During the buying and selling process, the conveyancers involved will ask the seller a number of standard questions about the property. This will provide the potential buyer with all the relevant information concerning the building, its history and any problems that may delay the conveyancing process. One such question is, “Have you replaced any windows since 2002?”

If the answer is yes, the conveyancer’s job is to then ask for the FENSA certificate or whatever equivalent the seller may have. All properties containing windows and doors that were installed from 1st April 2002 onwards should have a FENSA certificate. If you have the certificate ready, it will ensure a much smoother process and reduce the risk of delays.

If the property does not have a certificate, further enquiries must be made. The lack of a certificate could signify that the installation of the windows and doors was faulty, unreliable or not to legal requirements. It may also mean that the seller or buyer will eventually have to pay for an inspection by building control. These factors can either put buyers off a property or completely halt a sale.

The presentation of a document such as the FENSA certificate can support the information provided in the TA6 Property Infomation Form which must be completed by the seller. This reassures buyers that the work completed was to a high standard and by a competent, skilled installer. The certificate can then be transferred to the buyer once the transaction is complete, making for a much more seamless sale.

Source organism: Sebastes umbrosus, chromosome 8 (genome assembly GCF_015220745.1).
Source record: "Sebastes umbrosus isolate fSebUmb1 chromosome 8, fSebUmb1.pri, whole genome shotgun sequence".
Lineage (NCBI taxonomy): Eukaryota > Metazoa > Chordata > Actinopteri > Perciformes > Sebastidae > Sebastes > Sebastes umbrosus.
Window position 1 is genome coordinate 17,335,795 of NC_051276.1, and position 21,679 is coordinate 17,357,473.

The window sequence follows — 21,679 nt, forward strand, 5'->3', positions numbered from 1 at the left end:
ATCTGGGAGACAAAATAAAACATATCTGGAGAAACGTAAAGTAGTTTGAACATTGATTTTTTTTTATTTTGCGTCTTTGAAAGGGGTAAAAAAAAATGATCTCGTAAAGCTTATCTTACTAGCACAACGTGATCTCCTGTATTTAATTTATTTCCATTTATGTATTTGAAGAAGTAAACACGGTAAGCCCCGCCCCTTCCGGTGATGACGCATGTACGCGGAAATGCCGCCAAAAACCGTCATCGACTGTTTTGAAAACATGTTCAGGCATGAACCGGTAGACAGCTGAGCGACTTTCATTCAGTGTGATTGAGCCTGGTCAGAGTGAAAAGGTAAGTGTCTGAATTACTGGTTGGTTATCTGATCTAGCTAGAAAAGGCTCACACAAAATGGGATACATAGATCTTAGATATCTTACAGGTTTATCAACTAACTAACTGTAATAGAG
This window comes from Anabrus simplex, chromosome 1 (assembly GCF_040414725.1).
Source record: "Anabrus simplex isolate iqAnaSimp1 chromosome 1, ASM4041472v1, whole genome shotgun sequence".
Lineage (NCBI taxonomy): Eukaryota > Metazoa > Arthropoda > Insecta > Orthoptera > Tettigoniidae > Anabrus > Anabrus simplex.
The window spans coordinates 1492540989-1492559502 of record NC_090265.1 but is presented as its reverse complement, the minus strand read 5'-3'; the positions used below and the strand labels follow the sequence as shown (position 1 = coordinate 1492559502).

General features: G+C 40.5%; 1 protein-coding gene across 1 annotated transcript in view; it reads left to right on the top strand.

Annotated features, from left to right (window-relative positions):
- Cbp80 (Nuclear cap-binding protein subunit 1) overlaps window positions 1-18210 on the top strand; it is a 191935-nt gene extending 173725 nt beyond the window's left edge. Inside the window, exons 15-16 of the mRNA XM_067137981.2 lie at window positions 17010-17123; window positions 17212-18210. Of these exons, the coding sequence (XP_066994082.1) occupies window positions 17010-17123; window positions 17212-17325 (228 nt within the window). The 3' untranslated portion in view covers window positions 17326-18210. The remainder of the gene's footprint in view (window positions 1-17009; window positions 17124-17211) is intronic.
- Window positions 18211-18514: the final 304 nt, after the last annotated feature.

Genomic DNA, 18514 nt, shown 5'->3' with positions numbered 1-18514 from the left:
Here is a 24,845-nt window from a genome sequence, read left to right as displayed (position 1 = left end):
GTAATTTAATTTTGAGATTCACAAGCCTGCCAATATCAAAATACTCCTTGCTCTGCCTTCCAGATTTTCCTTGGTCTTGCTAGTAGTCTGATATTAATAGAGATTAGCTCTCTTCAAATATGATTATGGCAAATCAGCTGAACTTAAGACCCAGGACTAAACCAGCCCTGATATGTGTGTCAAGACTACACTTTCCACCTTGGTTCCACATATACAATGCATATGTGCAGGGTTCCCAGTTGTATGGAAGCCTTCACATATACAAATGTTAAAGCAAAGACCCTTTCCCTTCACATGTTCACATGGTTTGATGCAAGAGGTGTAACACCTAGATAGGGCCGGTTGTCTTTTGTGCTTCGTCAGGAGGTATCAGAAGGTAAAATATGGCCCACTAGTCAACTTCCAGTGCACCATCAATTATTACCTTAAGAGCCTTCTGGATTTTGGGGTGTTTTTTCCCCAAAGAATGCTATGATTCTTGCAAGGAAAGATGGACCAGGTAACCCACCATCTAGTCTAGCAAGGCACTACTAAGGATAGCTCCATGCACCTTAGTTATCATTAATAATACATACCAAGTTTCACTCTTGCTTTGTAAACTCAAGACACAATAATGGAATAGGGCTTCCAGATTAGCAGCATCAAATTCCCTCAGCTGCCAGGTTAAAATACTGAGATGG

How Do You Get a FENSA Certificate?

If they’re a member of the scheme, your installer should provide you with a copy of the FENSA certificate once the work has been completed. If you were not the owner of the property during the installation, the previous seller should have given you the document once the sale was finalised. 

If a certificate was never issued or has been lost, you can obtain another one by contacting FENSA directly. A replacement certificate will cost around £20 but it can be purchased online. If you’re unsure whether the property has one already, simply provide FENSA with the house number and postcode and they will check on your behalf for free.

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How Long Does a FENSA Certificate Last?

The FENSA certificate will last as long as the newly installed windows and doors do. It is a transferable document, meaning even when the property is sold on, the certificate will still be valid. It will be passed onto the new owner during the sale and will last as long as they keep the windows and doors.

What Happens if You Do Not Have a FENSA Certificate?

There are a number of reasons why a property may not have a FENSA certificate. These include:

  • The installation of the windows and doors was complete before 1st April 2002, meaning the property doesn’t need a certificate to say it complies with Building Regulations.
  • The doors and windows were ordered before 1st April 2002 but were installed by 30th June the same year.
  • The installation was certified under another scheme or directly by the Building Control Officer.
  • The installation was not certified.

If you know the property has a FENSA certificate (or something similar) but you believe it to be misplaced, you can replace the document online for a small fee. However, if you believe the property doesn’t have a certificate, there are other solutions to consider:

  • Local Authority Search Results - Your conveyancer can check the local authority search results for further information. If the property was in fact certified, the results should tell you when and by whom.